“The two greatest obstacles to the upcoming pan-Orthodox synod,” Met John Zizioulas recently remarked, “are nationalism and fundamentalism.” This comment reasonably elicits the question, “What is fundamentalism?” Not easy to answer. One man’s fundamentalism is another man’s revelation.
And then I thought of Thomas Torrance’s discussion of fundamentalism in his book Reality and Evangelical Theology. Torrance is talking about biblical fundamentalism, but his analysis also applies to the abuse of dogma that one often sees in Orthodox and Catholic circles: the reduction of divine Truth to its verbal formulations.
Fundamentalism stumbles, not so much at the consubstantial relation between Jesus Christ and God the Father, at least so far as his person is concerned, but at the consubstantial relation between the free continuous act of God’s self-communication and the living content of what he communicates, especially when this is applied to divine revelation in and through the Holy Scriptures. It rejects the fact that revelation must be continually given and received in a living relation with God—i.e., it substitutes a static for a dynamic view of revelation.
Here also a basic dualism is at work, not unlike that of Newtonian science, which operated with a rigid homogeneous framework of ideas which it clamped down upon phenomena without allowing the framework to be modified by the ongoing experience of reality, even though the ideas it comprised were themselves originally derived by way of idealization from empirical experience in space and time. This was necessary, it was claimed, in order to give a determinate scientific account of the behavior of bodies in motion. Likewise fundamentalism operates with a rigid framework of beliefs which have a transcendent origin and which are certainly appropriated through encounter with God in his self-revelation and as such have an objective pole of reference and control, but these beliefs are not applied in a manner consistent with their dynamic origin and nature. Instead of being open to the objective pole of their reference in the continual self-giving of God and therefore continually revisable under its control, they are given a finality and rigidity in themselves as evangelical beliefs, and are clamped down upon Christian experience and interpretation of divine revelation through the Holy Scriptures. Thus they are endowed with a fixity at the back of the fundamentalist mind, where they are evidently secure from critical questioning, not only on the part of skeptical liberals and other freethinkers, but on the part of a divine self-revealing which is identical in its content with the very Being of God himself. At this point the epistemological dualism underlying fundamentalism cuts off the revelation of God in the Bible from God himself and his continuous self-giving through Christ and in the Spirit, so that the Bible is treated as a self-contained corpus of divine truths in propositional form endowed with an infallibility of statement which provides the justification felt to be needed for the rigid framework of belief within which fundamentalism barricades itself.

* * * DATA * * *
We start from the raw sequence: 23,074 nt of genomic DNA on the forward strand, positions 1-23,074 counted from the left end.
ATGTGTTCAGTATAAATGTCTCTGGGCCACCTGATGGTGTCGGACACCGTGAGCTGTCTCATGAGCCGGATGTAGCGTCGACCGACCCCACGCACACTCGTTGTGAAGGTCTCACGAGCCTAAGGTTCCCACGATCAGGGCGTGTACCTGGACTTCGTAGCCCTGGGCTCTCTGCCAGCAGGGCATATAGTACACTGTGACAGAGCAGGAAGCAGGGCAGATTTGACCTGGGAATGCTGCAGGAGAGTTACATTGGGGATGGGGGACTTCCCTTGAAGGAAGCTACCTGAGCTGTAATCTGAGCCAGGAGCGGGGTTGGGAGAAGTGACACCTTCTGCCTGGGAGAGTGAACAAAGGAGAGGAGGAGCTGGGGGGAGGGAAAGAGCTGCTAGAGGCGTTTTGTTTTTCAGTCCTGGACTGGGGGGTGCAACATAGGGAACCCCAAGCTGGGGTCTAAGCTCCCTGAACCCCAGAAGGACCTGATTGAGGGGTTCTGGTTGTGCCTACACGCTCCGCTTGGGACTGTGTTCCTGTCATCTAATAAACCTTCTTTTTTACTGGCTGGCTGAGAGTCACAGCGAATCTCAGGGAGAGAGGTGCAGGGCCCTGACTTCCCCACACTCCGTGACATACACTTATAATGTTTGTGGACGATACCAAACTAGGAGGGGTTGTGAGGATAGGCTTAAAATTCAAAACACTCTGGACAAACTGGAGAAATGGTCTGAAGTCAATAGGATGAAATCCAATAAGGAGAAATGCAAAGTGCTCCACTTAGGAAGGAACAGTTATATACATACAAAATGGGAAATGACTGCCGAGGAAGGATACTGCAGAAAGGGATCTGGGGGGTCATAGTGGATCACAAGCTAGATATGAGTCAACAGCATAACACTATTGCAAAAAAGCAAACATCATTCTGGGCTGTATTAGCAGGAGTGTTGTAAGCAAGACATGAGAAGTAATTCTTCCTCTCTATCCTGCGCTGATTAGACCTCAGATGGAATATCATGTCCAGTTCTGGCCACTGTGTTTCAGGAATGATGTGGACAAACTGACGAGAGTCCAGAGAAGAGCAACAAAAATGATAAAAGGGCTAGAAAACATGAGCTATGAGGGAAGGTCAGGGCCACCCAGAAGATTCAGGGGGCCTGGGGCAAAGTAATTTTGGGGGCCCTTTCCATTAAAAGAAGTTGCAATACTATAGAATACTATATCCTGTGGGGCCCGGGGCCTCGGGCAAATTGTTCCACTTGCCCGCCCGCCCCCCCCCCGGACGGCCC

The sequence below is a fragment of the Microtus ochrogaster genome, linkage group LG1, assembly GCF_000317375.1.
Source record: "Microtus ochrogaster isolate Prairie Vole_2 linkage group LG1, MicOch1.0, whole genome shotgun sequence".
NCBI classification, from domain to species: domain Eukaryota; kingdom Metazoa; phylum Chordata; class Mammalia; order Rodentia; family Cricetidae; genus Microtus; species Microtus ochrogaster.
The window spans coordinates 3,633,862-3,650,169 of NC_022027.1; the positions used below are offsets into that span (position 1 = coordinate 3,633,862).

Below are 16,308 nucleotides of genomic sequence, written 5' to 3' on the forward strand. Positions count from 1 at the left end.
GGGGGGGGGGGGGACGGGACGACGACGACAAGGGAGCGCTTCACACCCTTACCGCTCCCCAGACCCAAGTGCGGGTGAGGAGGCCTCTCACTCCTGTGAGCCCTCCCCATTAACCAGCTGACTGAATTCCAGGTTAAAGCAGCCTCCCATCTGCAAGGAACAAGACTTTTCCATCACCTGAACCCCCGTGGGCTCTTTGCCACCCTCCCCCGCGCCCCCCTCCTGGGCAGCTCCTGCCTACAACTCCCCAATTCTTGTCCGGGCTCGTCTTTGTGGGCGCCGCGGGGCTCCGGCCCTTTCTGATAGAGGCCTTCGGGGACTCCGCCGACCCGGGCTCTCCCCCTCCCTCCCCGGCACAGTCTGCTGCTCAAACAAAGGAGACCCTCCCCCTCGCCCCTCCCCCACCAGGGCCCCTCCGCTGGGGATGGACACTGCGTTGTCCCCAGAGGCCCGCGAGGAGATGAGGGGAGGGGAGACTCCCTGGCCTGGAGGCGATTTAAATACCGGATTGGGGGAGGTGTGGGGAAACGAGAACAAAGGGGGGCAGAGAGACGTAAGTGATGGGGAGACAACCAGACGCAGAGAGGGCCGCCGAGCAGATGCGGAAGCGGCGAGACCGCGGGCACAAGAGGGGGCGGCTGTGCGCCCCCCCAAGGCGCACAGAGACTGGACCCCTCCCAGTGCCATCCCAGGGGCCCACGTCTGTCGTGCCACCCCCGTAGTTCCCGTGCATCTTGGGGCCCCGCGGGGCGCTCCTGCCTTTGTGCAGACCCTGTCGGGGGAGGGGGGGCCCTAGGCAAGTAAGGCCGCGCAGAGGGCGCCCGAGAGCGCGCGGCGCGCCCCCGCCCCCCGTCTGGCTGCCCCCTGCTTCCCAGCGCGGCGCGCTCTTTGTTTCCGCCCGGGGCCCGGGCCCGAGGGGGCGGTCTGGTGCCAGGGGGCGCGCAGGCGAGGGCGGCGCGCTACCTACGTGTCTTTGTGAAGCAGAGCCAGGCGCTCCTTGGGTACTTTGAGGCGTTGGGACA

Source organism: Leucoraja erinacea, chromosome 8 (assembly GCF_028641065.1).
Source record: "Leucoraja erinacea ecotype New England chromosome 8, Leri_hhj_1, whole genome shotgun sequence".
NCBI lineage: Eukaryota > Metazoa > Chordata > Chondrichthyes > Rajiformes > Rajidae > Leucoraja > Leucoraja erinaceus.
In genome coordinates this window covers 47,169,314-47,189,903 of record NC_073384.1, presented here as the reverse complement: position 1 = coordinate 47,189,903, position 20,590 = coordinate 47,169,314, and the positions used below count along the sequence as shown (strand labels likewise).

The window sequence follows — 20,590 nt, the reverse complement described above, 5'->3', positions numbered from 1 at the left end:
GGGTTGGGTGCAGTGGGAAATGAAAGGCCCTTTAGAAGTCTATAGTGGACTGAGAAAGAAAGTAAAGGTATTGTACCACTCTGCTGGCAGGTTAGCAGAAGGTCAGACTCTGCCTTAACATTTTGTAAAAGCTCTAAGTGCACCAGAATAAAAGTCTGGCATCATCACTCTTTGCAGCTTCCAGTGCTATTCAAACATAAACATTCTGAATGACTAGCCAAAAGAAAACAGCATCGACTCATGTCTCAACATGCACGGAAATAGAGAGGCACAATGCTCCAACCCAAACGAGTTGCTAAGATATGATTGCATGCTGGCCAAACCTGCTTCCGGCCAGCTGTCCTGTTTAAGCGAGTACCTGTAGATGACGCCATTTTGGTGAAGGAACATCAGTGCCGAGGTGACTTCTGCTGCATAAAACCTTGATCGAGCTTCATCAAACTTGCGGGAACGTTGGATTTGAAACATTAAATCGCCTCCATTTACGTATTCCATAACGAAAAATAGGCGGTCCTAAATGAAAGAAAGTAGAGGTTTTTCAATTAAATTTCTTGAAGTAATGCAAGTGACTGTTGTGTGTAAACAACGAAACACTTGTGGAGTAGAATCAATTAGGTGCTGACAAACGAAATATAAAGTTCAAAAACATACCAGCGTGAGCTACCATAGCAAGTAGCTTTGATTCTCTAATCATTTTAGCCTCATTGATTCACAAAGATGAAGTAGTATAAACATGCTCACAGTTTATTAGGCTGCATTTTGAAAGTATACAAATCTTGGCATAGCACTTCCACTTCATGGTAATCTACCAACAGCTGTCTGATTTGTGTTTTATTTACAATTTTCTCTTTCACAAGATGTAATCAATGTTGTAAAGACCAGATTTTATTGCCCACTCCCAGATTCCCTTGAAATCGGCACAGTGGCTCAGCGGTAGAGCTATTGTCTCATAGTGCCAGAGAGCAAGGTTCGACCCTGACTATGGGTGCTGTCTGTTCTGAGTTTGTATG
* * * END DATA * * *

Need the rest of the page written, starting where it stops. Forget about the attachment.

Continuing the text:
The practical and the epistemological effect of a fundamentalism of this kind is to give an infallible Bible and a set of rigid evangelical beliefs primacy over God’s self-revelation which is mediated to us through the Bible. This effect only reinforced by the regular fundamentalist identification of biblical statements about the truth with the truth itself to which they refer. (pp. 16-17)
And then I thought of the commencement address delivered by Christos Yannaras in 2011:
Thus the individualistic character of Zealotry-Fundamentalism and the accompanying idolization of formalism—of “dogmas” and “canons” rendered independent of ecclesial experience—assimilate the “Orthodoxy” of conservative Christians to every other ideological “orthodoxy”: to that of conservative Marxists, conservative Freudians, etc. All these “orthodoxies” have the same characteristics in common:
They attribute a quality of infallible authority to “sources”: to the original formulations of an empirical testimony, or of a hermeneutic theory, or of a proposition concerning regulative principles (of a practical deontology). And they bitterly oppose any deviation from the original formulation because its objectified “truth” can be possessed and offer assurance to the individual, cladding the ego in certainties. The texts of Marx or Freud or the Fathers of the Church become the infallible measure that gauges the correctness of every opinion, view, or proposition—that judges which person individually possesses the truth and which is in error, which person will be saved and which will go to perdition. And the measure of this judqernent is applied authoritatively by the “zealot,” the defender of original authenticity.
What is needed, Yannaras tells us, is to return to the apophatic experience of the Church: “Apophaticism means our refusal to exhaust knowledge of the truth in its formulation” (Elements of Faith, p. 17). Neither Yannaras nor Torrance is dismissing the importance of biblical and dogmatic statements, but both men recognize that the authority of such statements lies not in the statements themselves but in the self-revelation of the living God which they mediate.